Andor, the prequel to Rogue One, is fast becoming one of the most beloved Star Wars properties out there. Its gritty take on the Rebellion and the Galactic Empire is gaining traction with fans after a series of decent, but generic and family friendly releases to the franchise. The shift away from the fantasy elements of Star Wars, such as the Force and Jedi, makes the Andor feel fresh, and much more like a Sci-Fi show. But what makes the show so good, and is it really getting bad viewership? This article will contain some very minor spoilers, so bare that in mind if you want to watch the show completely blind.
Gritty tone – What Boba Fett Should Have Been
Part of what makes Andor so great, is that Disney has finally created a fairly grim, adult show. The Star Wars fandom stretches across generations, so there are a lot of people, such as myself, who grew up on the franchise. However, Disney and the main series of films tend towards family friendly entertainment. There are, for the most part, black and white heroes and villains and whilst things get tense for the characters, it never really feels like there’s much threat. You always know that the heroes will prevail, with most characters firmly protected by plot armour.
However, for the older fans, especially those without kids, this can end up feeling rather droll. For many of us, we thought The Book of Boba Fett would be the answer. A story about the criminal underbelly of the galaxy with a villain, or at least anti-hero protagonist . However, it ended up being a bit too mild. Boba Fett didn’t feel like a cutthroat space gangster. The same could be said of The Mandalorian. It’s a fantastic show, and it dabbled in some more adult themes and actions, but in the end, Baby Yoda is there to keep it family friendly.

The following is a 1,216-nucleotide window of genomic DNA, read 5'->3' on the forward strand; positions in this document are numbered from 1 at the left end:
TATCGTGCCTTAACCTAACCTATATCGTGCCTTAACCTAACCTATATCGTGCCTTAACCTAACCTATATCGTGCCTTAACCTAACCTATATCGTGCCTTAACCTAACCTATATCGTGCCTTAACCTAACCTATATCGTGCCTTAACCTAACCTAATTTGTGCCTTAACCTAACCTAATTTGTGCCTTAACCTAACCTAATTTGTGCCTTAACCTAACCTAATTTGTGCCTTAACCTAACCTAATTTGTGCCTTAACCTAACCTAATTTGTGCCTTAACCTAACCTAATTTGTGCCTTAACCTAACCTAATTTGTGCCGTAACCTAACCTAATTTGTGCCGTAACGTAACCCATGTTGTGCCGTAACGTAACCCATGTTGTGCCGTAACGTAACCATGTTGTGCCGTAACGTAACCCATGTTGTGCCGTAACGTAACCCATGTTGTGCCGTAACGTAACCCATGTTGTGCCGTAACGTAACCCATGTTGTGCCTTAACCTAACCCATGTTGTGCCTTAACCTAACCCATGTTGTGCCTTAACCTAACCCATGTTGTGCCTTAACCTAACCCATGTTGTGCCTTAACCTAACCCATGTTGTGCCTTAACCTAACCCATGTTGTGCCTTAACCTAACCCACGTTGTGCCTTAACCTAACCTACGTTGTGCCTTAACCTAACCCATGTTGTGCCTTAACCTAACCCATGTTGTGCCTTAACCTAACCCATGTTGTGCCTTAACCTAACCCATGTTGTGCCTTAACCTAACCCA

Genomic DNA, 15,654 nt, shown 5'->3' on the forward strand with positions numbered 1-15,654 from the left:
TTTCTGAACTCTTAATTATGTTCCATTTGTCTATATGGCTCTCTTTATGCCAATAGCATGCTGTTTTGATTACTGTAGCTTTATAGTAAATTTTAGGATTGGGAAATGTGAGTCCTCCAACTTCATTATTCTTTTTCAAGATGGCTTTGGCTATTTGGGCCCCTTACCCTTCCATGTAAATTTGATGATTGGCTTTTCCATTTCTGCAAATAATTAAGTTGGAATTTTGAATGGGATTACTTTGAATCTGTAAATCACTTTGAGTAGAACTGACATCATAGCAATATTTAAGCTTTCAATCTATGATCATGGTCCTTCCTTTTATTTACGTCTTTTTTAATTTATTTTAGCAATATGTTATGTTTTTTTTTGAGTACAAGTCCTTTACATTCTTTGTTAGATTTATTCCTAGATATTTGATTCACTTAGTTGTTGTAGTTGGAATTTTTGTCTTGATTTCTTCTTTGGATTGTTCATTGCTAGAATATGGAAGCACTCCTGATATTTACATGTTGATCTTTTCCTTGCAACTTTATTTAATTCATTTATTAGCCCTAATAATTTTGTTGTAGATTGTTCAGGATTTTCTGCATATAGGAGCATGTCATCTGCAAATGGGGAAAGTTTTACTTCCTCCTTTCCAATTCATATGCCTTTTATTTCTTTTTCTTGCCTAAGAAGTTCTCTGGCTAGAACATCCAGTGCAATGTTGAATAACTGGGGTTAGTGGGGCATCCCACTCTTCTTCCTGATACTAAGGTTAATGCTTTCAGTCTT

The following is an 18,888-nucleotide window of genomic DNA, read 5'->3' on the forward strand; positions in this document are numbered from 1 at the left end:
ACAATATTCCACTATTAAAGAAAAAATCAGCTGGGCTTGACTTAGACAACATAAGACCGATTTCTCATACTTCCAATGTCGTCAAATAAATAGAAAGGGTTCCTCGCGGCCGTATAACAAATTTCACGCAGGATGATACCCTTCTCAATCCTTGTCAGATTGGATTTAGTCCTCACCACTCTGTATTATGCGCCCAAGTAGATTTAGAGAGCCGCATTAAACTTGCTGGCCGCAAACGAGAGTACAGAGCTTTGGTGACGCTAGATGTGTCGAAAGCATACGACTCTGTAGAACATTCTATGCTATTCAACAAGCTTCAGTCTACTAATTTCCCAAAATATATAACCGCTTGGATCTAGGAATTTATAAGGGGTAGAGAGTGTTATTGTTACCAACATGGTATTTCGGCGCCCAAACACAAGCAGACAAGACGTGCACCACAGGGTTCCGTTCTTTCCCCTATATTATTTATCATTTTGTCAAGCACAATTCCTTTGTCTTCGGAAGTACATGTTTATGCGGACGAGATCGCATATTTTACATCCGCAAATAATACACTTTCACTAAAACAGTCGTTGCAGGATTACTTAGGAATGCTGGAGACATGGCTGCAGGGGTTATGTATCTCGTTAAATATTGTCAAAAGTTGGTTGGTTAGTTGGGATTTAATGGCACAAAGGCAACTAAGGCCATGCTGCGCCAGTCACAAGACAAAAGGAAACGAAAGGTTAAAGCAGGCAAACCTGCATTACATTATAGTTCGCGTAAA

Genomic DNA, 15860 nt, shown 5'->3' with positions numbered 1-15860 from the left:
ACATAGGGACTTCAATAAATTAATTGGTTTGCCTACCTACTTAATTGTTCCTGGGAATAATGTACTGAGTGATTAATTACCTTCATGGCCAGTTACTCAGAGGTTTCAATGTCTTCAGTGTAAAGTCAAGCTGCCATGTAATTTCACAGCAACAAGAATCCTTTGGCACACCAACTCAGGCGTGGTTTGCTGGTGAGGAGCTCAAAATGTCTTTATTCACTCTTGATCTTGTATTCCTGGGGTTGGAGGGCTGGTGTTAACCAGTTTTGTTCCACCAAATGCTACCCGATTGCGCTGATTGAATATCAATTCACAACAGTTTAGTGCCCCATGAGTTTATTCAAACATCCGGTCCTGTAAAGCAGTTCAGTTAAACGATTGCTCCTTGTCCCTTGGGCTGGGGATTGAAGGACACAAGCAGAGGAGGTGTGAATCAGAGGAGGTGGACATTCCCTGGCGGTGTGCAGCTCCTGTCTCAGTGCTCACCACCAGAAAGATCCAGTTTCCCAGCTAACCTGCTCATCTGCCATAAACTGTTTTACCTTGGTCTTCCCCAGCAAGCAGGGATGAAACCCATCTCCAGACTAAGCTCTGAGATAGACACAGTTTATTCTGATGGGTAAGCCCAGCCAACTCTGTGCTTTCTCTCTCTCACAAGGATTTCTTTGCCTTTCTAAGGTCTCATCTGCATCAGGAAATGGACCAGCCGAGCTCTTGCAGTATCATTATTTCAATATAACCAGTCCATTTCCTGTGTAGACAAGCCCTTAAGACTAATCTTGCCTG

Andor rejects all this for a more complicated approach to the Star Wars galaxy. Cassian Andor, played by Diego Luna, is firmly an anti-hero, just trying to survive. He commits multiple murders, and not just of nameless stormtroopers, but characters that are fleshed out and even beg for their lives. The show turns away from the fantasy elements of Star Wars, and embraces a realism that makes Andor feel much more like a Sci-Fi show. Many characters die, and even the heroes commit ethically questionable actions. For example, Luthen knows the heist will cause suffering across the empire, but does it anyway for what he sees as the greater good. This darker tone would have been perfect in a Boba Fett story, so it’s great to get it now in Andor.
Realities of Empire and Rebellion
Part of this approach is shown in how the Rebellion and Empire are shown. The audience must contemplate the moral complexities of the Rebellion and it doesn’t hand wave away the actions of its casts, but actively looks into the ramifications. The show also delves into the realities of Empire. It’s not just the amorphous enemy of our heroes. We see what they do to the planets and cultures they dominate in a way that is thoughtful and intelligent. Ultimately this makes for a much more engaging watch for the older fans of Star Wars, who so far have been underserved by the franchise.
World Building – New Planets and Small Details and Ramifications
One of the areas that Andor succeeds in is its world building. The Star Wars universe has never felt so alive. We get an insight into the bureaucracy of the Galactic Empire and the Imperial Security Bureau, the lives of its citizens on various planets, and how the actions on one world effect another. It’s not just the interconnected nature of the universe in Andor, it’s also the smaller, and sometimes larger details.
We aren’t relegated to Tatooine and sand planets, which is all too common in a series set in a huge galaxy. The worlds visited in Andor are diverse and interesting. From the water prison, to the highlands of Aldhani, the corporate Ferrix to the metropolitan Coruscant. These aren’t short visits where you get a glimpse of the society such as Kashyyyk in Revenge of the Sith. Each world gets the time to develop.